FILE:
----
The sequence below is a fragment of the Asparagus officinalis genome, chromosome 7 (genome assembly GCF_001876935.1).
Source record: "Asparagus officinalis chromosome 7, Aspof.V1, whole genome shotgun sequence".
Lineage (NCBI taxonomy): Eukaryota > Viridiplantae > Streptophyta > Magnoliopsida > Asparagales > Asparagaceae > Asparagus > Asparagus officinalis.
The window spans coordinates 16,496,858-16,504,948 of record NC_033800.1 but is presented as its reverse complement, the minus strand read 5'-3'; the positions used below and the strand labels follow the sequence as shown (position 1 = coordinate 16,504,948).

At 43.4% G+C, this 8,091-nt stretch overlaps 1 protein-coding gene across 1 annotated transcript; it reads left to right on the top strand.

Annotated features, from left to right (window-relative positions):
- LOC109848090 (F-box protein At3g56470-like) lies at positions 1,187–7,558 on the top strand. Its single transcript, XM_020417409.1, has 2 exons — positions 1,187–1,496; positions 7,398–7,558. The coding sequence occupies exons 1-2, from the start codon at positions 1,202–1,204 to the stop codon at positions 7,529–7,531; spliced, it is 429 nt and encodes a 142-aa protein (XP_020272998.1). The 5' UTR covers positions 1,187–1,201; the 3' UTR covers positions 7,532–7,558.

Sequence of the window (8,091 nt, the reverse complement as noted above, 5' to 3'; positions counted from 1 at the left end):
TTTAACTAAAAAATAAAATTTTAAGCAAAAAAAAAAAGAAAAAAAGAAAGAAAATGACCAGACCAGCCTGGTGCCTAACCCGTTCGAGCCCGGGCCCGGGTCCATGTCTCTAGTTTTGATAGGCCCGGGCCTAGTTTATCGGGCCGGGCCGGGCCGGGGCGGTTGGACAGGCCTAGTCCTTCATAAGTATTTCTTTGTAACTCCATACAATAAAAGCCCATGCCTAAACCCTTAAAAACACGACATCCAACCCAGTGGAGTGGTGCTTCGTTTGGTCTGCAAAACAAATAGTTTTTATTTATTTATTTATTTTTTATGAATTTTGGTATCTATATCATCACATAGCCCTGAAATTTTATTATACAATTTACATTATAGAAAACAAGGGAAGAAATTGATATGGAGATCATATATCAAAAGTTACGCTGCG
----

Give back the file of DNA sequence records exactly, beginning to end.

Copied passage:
The sequence below is a fragment of the Asparagus officinalis genome, chromosome 7 (genome assembly GCF_001876935.1).
Source record: "Asparagus officinalis chromosome 7, Aspof.V1, whole genome shotgun sequence".
Lineage (NCBI taxonomy): Eukaryota > Viridiplantae > Streptophyta > Magnoliopsida > Asparagales > Asparagaceae > Asparagus > Asparagus officinalis.
The window spans coordinates 16,496,858-16,504,948 of record NC_033800.1 but is presented as its reverse complement, the minus strand read 5'-3'; the positions used below and the strand labels follow the sequence as shown (position 1 = coordinate 16,504,948).

At 43.4% G+C, this 8,091-nt stretch overlaps 1 protein-coding gene across 1 annotated transcript; it reads left to right on the top strand.

Annotated features, from left to right (window-relative positions):
- LOC109848090 (F-box protein At3g56470-like) lies at positions 1,187–7,558 on the top strand. Its single transcript, XM_020417409.1, has 2 exons — positions 1,187–1,496; positions 7,398–7,558. The coding sequence occupies exons 1-2, from the start codon at positions 1,202–1,204 to the stop codon at positions 7,529–7,531; spliced, it is 429 nt and encodes a 142-aa protein (XP_020272998.1). The 5' UTR covers positions 1,187–1,201; the 3' UTR covers positions 7,532–7,558.

Sequence of the window (8,091 nt, the reverse complement as noted above, 5' to 3'; positions counted from 1 at the left end):
TTTAACTAAAAAATAAAATTTTAAGCAAAAAAAAAAAGAAAAAAAGAAAGAAAATGACCAGACCAGCCTGGTGCCTAACCCGTTCGAGCCCGGGCCCGGGTCCATGTCTCTAGTTTTGATAGGCCCGGGCCTAGTTTATCGGGCCGGGCCGGGCCGGGGCGGTTGGACAGGCCTAGTCCTTCATAAGTATTTCTTTGTAACTCCATACAATAAAAGCCCATGCCTAAACCCTTAAAAACACGACATCCAACCCAGTGGAGTGGTGCTTCGTTTGGTCTGCAAAACAAATAGTTTTTATTTATTTATTTATTTTTTATGAATTTTGGTATCTATATCATCACATAGCCCTGAAATTTTATTATACAATTTACATTATAGAAAACAAGGGAAGAAATTGATATGGAGATCATATATCAAAAGTTACGCTGCG